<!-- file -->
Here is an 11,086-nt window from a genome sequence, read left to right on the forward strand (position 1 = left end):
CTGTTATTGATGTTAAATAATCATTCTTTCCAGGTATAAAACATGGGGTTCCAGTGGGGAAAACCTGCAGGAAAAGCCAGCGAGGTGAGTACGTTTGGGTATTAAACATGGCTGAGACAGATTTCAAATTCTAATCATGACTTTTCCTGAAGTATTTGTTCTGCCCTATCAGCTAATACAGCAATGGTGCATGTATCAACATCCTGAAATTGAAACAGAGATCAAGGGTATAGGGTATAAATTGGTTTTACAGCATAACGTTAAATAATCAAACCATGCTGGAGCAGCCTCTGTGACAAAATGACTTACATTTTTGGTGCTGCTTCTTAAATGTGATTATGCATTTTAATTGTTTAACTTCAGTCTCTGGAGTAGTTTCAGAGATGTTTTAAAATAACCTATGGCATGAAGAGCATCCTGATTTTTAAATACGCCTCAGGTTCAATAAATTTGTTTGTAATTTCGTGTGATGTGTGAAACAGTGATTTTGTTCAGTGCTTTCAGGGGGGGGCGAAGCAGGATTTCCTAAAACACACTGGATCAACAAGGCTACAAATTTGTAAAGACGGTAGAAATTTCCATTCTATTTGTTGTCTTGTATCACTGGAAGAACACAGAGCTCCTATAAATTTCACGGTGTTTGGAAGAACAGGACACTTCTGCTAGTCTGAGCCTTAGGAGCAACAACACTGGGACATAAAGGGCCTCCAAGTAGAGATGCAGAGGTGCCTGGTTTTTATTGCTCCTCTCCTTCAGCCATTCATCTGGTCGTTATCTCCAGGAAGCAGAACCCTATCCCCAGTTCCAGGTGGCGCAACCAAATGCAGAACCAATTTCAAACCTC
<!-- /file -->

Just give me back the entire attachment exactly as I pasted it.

Here is an 11,086-nt window from a genome sequence, read left to right on the forward strand (position 1 = left end):
CTGTTATTGATGTTAAATAATCATTCTTTCCAGGTATAAAACATGGGGTTCCAGTGGGGAAAACCTGCAGGAAAAGCCAGCGAGGTGAGTACGTTTGGGTATTAAACATGGCTGAGACAGATTTCAAATTCTAATCATGACTTTTCCTGAAGTATTTGTTCTGCCCTATCAGCTAATACAGCAATGGTGCATGTATCAACATCCTGAAATTGAAACAGAGATCAAGGGTATAGGGTATAAATTGGTTTTACAGCATAACGTTAAATAATCAAACCATGCTGGAGCAGCCTCTGTGACAAAATGACTTACATTTTTGGTGCTGCTTCTTAAATGTGATTATGCATTTTAATTGTTTAACTTCAGTCTCTGGAGTAGTTTCAGAGATGTTTTAAAATAACCTATGGCATGAAGAGCATCCTGATTTTTAAATACGCCTCAGGTTCAATAAATTTGTTTGTAATTTCGTGTGATGTGTGAAACAGTGATTTTGTTCAGTGCTTTCAGGGGGGGGCGAAGCAGGATTTCCTAAAACACACTGGATCAACAAGGCTACAAATTTGTAAAGACGGTAGAAATTTCCATTCTATTTGTTGTCTTGTATCACTGGAAGAACACAGAGCTCCTATAAATTTCACGGTGTTTGGAAGAACAGGACACTTCTGCTAGTCTGAGCCTTAGGAGCAACAACACTGGGACATAAAGGGCCTCCAAGTAGAGATGCAGAGGTGCCTGGTTTTTATTGCTCCTCTCCTTCAGCCATTCATCTGGTCGTTATCTCCAGGAAGCAGAACCCTATCCCCAGTTCCAGGTGGCGCAACCAAATGCAGAACCAATTTCAAACCTC